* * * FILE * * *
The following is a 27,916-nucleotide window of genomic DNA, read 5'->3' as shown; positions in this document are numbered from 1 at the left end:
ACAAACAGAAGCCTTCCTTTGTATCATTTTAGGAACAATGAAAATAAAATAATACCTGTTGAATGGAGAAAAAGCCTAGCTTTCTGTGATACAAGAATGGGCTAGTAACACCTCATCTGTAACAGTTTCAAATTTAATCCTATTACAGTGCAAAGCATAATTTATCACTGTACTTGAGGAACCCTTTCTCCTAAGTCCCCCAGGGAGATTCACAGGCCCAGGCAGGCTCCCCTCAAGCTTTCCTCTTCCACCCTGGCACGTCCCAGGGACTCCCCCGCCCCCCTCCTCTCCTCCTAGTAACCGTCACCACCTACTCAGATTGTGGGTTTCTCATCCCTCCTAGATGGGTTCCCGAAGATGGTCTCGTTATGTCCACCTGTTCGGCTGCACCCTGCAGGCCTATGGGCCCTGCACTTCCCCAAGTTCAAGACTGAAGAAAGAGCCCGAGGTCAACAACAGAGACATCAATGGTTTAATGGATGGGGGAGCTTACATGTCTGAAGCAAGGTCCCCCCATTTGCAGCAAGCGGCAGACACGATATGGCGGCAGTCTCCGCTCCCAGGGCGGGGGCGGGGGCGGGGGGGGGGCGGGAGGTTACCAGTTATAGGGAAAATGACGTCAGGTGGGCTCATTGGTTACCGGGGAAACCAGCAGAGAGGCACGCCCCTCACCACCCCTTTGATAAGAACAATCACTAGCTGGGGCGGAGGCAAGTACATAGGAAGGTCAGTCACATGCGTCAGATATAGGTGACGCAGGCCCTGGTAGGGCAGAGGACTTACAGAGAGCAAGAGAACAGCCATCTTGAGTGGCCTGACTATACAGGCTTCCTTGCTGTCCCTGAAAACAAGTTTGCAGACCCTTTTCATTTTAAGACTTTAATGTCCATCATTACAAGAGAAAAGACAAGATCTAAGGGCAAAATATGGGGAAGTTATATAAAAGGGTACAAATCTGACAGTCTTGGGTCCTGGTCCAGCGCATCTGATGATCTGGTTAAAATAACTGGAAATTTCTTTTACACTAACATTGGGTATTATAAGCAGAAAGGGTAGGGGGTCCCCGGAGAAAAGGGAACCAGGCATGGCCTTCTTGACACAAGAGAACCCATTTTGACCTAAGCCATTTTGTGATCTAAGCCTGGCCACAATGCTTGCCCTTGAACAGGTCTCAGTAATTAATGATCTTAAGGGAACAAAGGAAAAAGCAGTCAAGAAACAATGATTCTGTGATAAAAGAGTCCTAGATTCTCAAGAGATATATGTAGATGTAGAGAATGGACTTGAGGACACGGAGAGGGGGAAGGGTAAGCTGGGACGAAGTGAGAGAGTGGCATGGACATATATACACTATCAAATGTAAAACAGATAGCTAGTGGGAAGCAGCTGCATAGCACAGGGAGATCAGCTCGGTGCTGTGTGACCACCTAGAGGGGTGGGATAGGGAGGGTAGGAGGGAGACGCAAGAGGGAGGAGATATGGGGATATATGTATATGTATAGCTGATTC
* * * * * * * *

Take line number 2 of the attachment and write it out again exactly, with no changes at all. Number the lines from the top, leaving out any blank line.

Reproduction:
ACAAACAGAAGCCTTCCTTTGTATCATTTTAGGAACAATGAAAATAAAATAATACCTGTTGAATGGAGAAAAAGCCTAGCTTTCTGTGATACAAGAATGGGCTAGTAACACCTCATCTGTAACAGTTTCAAATTTAATCCTATTACAGTGCAAAGCATAATTTATCACTGTACTTGAGGAACCCTTTCTCCTAAGTCCCCCAGGGAGATTCACAGGCCCAGGCAGGCTCCCCTCAAGCTTTCCTCTTCCACCCTGGCACGTCCCAGGGACTCCCCCGCCCCCCTCCTCTCCTCCTAGTAACCGTCACCACCTACTCAGATTGTGGGTTTCTCATCCCTCCTAGATGGGTTCCCGAAGATGGTCTCGTTATGTCCACCTGTTCGGCTGCACCCTGCAGGCCTATGGGCCCTGCACTTCCCCAAGTTCAAGACTGAAGAAAGAGCCCGAGGTCAACAACAGAGACATCAATGGTTTAATGGATGGGGGAGCTTACATGTCTGAAGCAAGGTCCCCCCATTTGCAGCAAGCGGCAGACACGATATGGCGGCAGTCTCCGCTCCCAGGGCGGGGGCGGGGGCGGGGGGGGGGCGGGAGGTTACCAGTTATAGGGAAAATGACGTCAGGTGGGCTCATTGGTTACCGGGGAAACCAGCAGAGAGGCACGCCCCTCACCACCCCTTTGATAAGAACAATCACTAGCTGGGGCGGAGGCAAGTACATAGGAAGGTCAGTCACATGCGTCAGATATAGGTGACGCAGGCCCTGGTAGGGCAGAGGACTTACAGAGAGCAAGAGAACAGCCATCTTGAGTGGCCTGACTATACAGGCTTCCTTGCTGTCCCTGAAAACAAGTTTGCAGACCCTTTTCATTTTAAGACTTTAATGTCCATCATTACAAGAGAAAAGACAAGATCTAAGGGCAAAATATGGGGAAGTTATATAAAAGGGTACAAATCTGACAGTCTTGGGTCCTGGTCCAGCGCATCTGATGATCTGGTTAAAATAACTGGAAATTTCTTTTACACTAACATTGGGTATTATAAGCAGAAAGGGTAGGGGGTCCCCGGAGAAAAGGGAACCAGGCATGGCCTTCTTGACACAAGAGAACCCATTTTGACCTAAGCCATTTTGTGATCTAAGCCTGGCCACAATGCTTGCCCTTGAACAGGTCTCAGTAATTAATGATCTTAAGGGAACAAAGGAAAAAGCAGTCAAGAAACAATGATTCTGTGATAAAAGAGTCCTAGATTCTCAAGAGATATATGTAGATGTAGAGAATGGACTTGAGGACACGGAGAGGGGGAAGGGTAAGCTGGGACGAAGTGAGAGAGTGGCATGGACATATATACACTATCAAATGTAAAACAGATAGCTAGTGGGAAGCAGCTGCATAGCACAGGGAGATCAGCTCGGTGCTGTGTGACCACCTAGAGGGGTGGGATAGGGAGGGTAGGAGGGAGACGCAAGAGGGAGGAGATATGGGGATATATGTATATGTATAGCTGATTC